I will admit to smiling when, as a young lad, I first heard his name but it is unusual so I recently decided to find out about this man and share what I have learned. Lieutenant-Colonel John Trenchard Pine-Coffin was born on June 12, 1921 in Kashmir and educated at Wellington. He had both a distinguished as well as an adventurous career in The King’s African Rifles and the Parachute Regiment. After Sandhurst, he was then commissioned into the Devonshire Regiment and served with the King’s African Rifles in East Africa, except his African-born sergeant was not best pleased when Pine-Coffin advised him not to wear medals that had been awarded to him by the Germans, but the sergeant quickly won the respect of his men without them. Pine-Coffin accompanied the King’s African Rifles to Burma. Stealth was often the key to his survival during this campaign and one night, whilst laying low in an attempt to conceal their presence from the Japanese, Pine-Coffin impressed on his African troops the real need for complete silence. They had, however, acquired a taste for tea and one of them, perhaps in his search for a superior brew, had placed their billy-can on a fire piled high with full ammunition boxes! On another occasion, when a strong Japanese patrol was preparing to attack his unit, his soldiers threw down their arms and disappeared into the darkness. Pine-Coffin and his brother officers had therefore resigned themselves to their fate when the men reappeared from the jungle with rather sheepish faces and said: “We like you too much to see you killed.” They collected their weapons, regrouped and helped to beat off the enemy assault. After the Japanese surrender, Pine-Coffin went to Pakistan to look for his father, who had been a prisoner of the Japanese since the fall of Singapore. He scoured the hospitals that were treating soldiers from PoW camps but was unsuccessful, however his father was repatriated to England. Pine-Coffin then joined the Parachute Regiment and was posted to the Middle East where he saw action during the Suez crisis. Following a move to Cyprus, he was involved in counter-insurgency operations in the Troodos mountains and when he came across a number of heavily bearded men hiding in a monastery, Pine-Coffin suspected that they were Eoka terrorists in disguise so asked his sergeant to give their beards a sharp tug. These all stayed firmly in place and he had to make a swift tactical withdrawal. During his twenty-eight years with the Parachute Regiment, Pine-Coffin served with all three battalions and in 1961 took command of 1st Parachute Battalion but his parachuting career was brought to a premature end when he landed in the dark on a tractor, broke several bones in his feet and as a result a series of staff appointments followed. In 1963 he was in Nassau when ordered to investigate a party of Cuban exiles that had infiltrated Andros Island, part of the Bahamas. His seaplane landed in thick mud and Pine-Coffin decided that his only chance of reaching dry land was to strip off. Upon coming ashore, plastered in mud and wearing only a red beret and a pair of flippers, he was confronted by a party of armed Cubans, so mustering as much authority as he could in the circumstances he informed the group that they were trespassing on British sovereign territory and were surrounded. The following morning, when the Royal Marines arrived to rescue him they were astonished to find him and his radio operator in a clearing standing guard over the Cubans and a pile of surrendered weapons. Pine-Coffin attended the Joint Services Staff College and the Imperial Defence College before retiring from the Army in 1969, building up a large farming enterprise in Devon and establishing a 3-star country hotel, the Portledge Hotel. He was involved in many local charitable enterprises, including the British Red Cross and the RNLI. In 1974 he was appointed High Sheriff of Devon. In 1952 he married Susan Therese Bennett, the daughter of Colonel A. D. Bennett of Plymouth and they had a son and two daughters. Lieutenant-Colonel John Trenchard Pine-Coffin, O.B.E. passed away on August 22 2006, aged 85. I think that for me, his name will always be synonymous with my lovely holidays in Devon and Cornwall.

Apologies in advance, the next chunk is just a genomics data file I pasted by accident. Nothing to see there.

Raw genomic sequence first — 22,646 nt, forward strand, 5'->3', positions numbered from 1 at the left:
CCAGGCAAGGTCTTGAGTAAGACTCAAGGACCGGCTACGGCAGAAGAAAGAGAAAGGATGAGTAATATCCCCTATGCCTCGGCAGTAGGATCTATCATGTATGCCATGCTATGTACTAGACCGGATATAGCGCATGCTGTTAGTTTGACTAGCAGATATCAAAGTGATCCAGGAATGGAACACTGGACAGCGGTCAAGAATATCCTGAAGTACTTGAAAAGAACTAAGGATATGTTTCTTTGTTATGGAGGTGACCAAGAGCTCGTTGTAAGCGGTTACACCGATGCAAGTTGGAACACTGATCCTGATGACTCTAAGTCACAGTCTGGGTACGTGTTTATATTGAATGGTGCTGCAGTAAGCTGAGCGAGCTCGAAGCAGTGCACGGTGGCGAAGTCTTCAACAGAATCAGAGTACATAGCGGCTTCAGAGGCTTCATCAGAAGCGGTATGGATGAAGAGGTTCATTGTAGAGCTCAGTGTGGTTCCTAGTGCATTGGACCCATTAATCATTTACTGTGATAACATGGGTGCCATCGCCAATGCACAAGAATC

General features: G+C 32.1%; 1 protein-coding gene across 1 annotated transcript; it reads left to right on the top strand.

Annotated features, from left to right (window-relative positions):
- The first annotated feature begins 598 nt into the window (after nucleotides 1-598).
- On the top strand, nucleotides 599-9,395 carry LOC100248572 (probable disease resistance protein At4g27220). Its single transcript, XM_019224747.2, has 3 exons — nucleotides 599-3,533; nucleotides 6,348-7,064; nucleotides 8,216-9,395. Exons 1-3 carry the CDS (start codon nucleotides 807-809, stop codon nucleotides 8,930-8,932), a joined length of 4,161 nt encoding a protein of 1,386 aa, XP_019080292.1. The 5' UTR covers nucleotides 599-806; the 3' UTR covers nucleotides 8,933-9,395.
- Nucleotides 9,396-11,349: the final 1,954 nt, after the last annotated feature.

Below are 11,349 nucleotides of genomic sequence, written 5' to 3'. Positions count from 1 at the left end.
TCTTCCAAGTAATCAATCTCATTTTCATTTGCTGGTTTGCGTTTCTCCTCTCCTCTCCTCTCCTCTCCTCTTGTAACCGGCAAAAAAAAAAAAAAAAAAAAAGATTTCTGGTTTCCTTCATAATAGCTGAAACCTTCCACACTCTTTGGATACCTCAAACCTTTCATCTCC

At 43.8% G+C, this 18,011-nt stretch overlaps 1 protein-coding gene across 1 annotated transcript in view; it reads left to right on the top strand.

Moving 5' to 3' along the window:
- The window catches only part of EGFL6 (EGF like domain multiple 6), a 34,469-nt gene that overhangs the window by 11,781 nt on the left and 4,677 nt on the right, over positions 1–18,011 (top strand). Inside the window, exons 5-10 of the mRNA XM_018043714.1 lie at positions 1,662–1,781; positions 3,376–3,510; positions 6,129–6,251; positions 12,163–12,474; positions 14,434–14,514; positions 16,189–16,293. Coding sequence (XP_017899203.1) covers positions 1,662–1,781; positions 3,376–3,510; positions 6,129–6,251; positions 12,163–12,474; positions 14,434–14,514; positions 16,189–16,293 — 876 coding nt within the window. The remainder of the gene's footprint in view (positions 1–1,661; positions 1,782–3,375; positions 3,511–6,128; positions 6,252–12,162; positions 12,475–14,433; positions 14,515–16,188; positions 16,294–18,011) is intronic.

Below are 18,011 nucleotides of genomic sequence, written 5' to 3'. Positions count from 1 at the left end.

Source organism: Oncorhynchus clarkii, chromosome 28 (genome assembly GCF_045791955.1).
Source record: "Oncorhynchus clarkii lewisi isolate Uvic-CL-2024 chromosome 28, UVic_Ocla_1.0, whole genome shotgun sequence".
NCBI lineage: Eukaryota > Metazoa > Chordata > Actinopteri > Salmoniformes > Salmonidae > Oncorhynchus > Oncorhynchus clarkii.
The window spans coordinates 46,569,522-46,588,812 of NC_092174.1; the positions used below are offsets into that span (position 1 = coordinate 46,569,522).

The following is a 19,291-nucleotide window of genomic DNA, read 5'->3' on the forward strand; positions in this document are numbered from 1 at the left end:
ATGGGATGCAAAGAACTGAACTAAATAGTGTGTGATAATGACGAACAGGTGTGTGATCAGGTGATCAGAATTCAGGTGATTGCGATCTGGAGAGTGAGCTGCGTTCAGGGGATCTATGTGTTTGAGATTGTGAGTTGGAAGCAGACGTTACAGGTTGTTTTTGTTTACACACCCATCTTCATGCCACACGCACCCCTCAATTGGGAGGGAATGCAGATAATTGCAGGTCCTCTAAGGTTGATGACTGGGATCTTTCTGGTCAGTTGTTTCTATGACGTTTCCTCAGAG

This reminded me…
A friend was doing an online DJ set for a Devon & Cornwall radio station, playing hits from the 60’s and 70’s but they couldn’t decide whether to put The Jam or Cream on first…